A few weeks ago I did something that, I think, I’ve never done before: I went to an art gallery specifically to see an exhibition I was interested in. Last year I was dragged around a display of badly-crafted junk and paint ejaculated at random over dirty patches of canvas in what was called a modern art exhibition in the Palais de Tokyo, but other than that I don’t think I’ve ever been to an art gallery. And yes, that includes the Louvre to which I have free access and I don’t need to queue, thanks to my employer shovelling a load of money in their direction at some point. I also skipped the Hermitage every time I’ve been in Saint Petersburg. Those scraping sounds you can hear are my knuckles dragging on the floor as I hunt for my banana.
This one was different, though. I saw it advertised on the metro, and immediately took an interest. The subject was American Painting in the 1930s and it was being held at the Musée de l’Orangerie. What caught my attention was their use of Grant Wood’s American Gothic in the poster:
I can’t say I was familiar with this painting beforehand but I had seen it occasionally and rather liked it, and I was curious to see what else they had on display. So along I went, and I wasn’t disappointed.
It helped that I knew about the era in question to begin with. I’ve read The Grapes of Wrath and Of Mice and Men, and noted other cultural references such as Brother, Can You Spare a Dime and the more recent Cinderella Man. I’m also fairly clued up on the history of America’s industrial development, which meant I could recognise the names and roles of companies, brands, and cities that were depicted in the paintings.
Quite a few of the paintings, particularly those created by the aforementioned Grant Wood, depicted rural landscapes and the agricultural life which was clobbered by the Great Depression and the dustbowl conditions. I probably found these the most interesting, originally hailing from a farming region myself (albeit one considerably wetter). I was interested to note that one of them – Fall Plowing – was owned by the John Deere Art Collection and depicted an abandoned plough.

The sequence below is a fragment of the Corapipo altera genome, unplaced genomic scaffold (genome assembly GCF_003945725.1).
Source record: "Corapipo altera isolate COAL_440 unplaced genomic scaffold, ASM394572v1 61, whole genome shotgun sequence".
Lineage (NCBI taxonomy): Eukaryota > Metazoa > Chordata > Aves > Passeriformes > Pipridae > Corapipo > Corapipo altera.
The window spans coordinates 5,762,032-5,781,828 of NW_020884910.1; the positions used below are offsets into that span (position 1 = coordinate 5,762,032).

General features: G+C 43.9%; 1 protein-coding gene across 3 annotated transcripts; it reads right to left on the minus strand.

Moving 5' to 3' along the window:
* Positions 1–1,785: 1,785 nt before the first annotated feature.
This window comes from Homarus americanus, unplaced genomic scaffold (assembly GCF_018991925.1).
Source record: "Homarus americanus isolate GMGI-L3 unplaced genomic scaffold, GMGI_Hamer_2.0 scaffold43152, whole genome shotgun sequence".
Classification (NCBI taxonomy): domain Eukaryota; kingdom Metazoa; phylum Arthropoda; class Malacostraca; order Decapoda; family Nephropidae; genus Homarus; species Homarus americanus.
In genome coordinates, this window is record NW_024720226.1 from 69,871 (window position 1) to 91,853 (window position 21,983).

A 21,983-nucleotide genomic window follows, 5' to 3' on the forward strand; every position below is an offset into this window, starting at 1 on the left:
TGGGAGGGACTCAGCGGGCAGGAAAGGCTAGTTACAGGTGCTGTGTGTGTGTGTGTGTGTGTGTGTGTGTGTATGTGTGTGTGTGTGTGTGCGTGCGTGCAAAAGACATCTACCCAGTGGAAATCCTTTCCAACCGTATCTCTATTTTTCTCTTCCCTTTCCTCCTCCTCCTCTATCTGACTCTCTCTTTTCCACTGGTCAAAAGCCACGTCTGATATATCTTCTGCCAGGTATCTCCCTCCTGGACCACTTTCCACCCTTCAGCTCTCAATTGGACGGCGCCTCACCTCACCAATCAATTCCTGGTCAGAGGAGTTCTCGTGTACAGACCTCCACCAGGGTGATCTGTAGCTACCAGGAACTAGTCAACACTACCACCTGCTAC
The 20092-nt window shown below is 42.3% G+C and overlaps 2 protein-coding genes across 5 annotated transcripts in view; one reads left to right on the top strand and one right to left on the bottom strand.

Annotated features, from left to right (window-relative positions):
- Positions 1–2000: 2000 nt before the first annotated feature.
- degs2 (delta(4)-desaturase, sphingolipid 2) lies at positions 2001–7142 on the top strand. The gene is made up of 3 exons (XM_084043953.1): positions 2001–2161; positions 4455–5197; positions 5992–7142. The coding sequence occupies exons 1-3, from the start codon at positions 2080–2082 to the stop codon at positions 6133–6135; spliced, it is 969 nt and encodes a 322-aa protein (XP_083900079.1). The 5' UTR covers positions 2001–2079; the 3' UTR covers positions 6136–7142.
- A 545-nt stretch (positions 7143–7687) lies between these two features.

I then proceeded to bore by companion with an (inaccurate) explanation of who John Deere was and the huge developments in the mechanisation of agriculture that occurred in the US following WWII.
Alexandre Hogue’s Erosion No. 2 – Mother Earth Laid Bare made a powerful point:
Another section concentrated more on the political side of things, with a lot of the painters having obvious Communist sympathies – hardly unusual for the time (or now!). A particularly good painting was Peter Blume’s The Eternal City.
The picture above simply doesn’t do the colours justice. The man in the room on the left was painted so well that the original makes it look backlit, and the turquoise of the head (Mussolini’s, I think) was almost fluorescent. One thing that was obvious from this collection was how much better the paints were compared to artworks of previous eras and how much better preserved they are. Not being hung for a century in a room with an open fire probably has something to do with it, though.
Philip Guston’s Bombardment, which depicts an aerial attack during the Spanish Civil War, was also very good. Again, the picture below doesn’t do the colours justice.
The exhibition tour finished with a projector on a loop showing clips from films of the era including Gone with the Wind, The Wizard of Oz, and The Grapes of Wrath among others. I believe the purpose of this was to emphasise how much the Great Depression influenced American culture, and it showed there were two elements to this: works showing its terrible effects and those depicting hope and the country’s eventual climbing out of it.
The exhibition is finished now; I went on one of the last evenings and it was packed. If everyone else’s experience was like mine, it is easy to see why. It was excellent, and I think it’ll be a long time before I am as impressed by what is hanging on the wall of an art gallery. Hopefully that scraping sound has softened a notch.